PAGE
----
Beginner SEO or Management

If you’re just at the entry level stages of being an SEO or if you’re not even an SEO and simply responsible for making business decisions, then the question is simple, “What can we do to improve out content and link profile?” You need to do a thorough and unbiased review of your content and your backlinks and develop strategies to improve both.

At this experience level, you can’t hope to understand the complexities of what different algorithms may or may not be doing and so you need to fully vet everything. You may start at the most likely culprit based on which algorithms you believe may be affecting your traffic but it’s important to address the full scope of the site.

Intermediate SEO

At this stage you’ll have between two and five years of experience and seen your fair share of updates come and go. With that we can safely assume you know not to panic and that you can think beyond the obvious. The question to ask if you’re at this stage is, “Which ranking signals could possibly be affected by the update I believe has affected the site?” You’ll then begin your audit of the site starting with those elements. Once that’s completed, it’s time for a full review of the content and links to insure you’re not about to get kicked with a different update or on the chance you missed something or were in correct in what you believed caused the issue.

Expert SEO

I decided to include this, though the question is the same as for the intermediate with a special caveat…being an expert (which I’ll qualify as more than five years of experience) leads to a terrible habit, the habit of thinking you’ve seen it all and know it all. I know, I’ve fallen into this trap myself and been burnt by it. If this is a site you’ve been working on for a while it may be time to call in outside help so they may be able to see the forest through the trees.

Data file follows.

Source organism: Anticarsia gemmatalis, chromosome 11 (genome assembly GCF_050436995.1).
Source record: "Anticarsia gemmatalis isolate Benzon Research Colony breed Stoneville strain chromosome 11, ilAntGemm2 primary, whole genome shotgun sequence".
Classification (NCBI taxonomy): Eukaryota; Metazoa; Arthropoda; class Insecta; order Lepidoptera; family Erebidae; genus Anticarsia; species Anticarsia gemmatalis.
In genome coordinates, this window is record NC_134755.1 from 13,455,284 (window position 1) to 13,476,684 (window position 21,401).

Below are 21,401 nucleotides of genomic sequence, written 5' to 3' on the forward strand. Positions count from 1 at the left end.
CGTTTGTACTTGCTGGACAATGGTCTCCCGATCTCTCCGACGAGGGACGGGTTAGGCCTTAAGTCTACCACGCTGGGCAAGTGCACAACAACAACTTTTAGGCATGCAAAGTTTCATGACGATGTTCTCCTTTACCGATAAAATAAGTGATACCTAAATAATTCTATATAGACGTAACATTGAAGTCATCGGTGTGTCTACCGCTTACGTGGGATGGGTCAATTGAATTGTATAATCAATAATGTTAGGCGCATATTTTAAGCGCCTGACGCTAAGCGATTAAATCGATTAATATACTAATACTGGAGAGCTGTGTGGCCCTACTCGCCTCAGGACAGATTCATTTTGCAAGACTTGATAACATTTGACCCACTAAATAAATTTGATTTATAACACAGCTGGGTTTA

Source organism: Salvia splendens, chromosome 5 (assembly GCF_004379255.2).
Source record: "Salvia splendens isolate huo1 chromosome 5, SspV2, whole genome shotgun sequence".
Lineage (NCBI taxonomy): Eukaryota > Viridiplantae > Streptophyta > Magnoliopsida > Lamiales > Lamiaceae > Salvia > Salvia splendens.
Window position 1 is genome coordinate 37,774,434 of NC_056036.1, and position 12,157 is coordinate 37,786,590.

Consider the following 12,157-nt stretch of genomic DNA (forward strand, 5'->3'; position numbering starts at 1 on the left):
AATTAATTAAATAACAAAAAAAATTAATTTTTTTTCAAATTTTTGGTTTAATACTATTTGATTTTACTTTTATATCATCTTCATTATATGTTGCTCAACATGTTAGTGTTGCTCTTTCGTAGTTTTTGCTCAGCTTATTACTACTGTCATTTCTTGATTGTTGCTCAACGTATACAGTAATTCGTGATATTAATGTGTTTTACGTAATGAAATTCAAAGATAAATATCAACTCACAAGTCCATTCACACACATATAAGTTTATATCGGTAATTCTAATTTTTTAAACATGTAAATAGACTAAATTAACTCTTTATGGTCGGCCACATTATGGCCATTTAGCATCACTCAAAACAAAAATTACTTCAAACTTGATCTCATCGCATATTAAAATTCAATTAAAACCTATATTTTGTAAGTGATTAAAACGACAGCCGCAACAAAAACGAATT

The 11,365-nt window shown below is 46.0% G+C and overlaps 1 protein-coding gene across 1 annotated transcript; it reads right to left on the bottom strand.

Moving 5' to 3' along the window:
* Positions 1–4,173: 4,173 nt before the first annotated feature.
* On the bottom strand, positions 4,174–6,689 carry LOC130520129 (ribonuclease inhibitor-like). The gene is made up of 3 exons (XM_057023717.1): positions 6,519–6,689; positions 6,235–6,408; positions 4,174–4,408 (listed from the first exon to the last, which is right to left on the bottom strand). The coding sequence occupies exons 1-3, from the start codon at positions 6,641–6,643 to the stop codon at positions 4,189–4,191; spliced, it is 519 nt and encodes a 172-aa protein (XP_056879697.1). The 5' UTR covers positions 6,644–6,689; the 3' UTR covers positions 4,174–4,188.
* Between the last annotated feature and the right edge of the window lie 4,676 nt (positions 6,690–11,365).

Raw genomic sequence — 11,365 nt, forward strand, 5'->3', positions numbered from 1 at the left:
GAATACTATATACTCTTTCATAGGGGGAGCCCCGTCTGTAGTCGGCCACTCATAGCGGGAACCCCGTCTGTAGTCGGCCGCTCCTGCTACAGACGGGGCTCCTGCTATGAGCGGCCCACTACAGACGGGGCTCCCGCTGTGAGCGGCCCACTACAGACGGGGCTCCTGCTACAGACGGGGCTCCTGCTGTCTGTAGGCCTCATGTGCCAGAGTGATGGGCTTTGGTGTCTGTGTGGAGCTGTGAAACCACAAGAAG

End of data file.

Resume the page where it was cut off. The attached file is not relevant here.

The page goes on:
To steal from Tim Ash, none of us know our baby is ugly but anyone who’s ever seen babies before knows some are and some aren’t. If you’ve been the lead SEO on a site for years, you may not see the glaring issues with your own environment and it may be time to get some new eyes on it, eyes that don’t think they know it all and have seen it all. If you’re lucky, you have staff with experience in this area, but if you don’t you may need to hire a set of eyes to do an audit of your site. Either way, an expert in a ranking drop situation can almost be worse than a beginner at times in not knowing their own baby is ugly, especially if they have other sites doing well.

Assume…

…nothing. If your rankings are hit with an update, it’s time to fully review all the elements, not just the ones you think about. Don’t change algorithms, build what you know will be strong and what will withstand updates and if you drop, look at the structure as a whole. After all, there’s no point in buying new tires for your car if your clutch is about to die.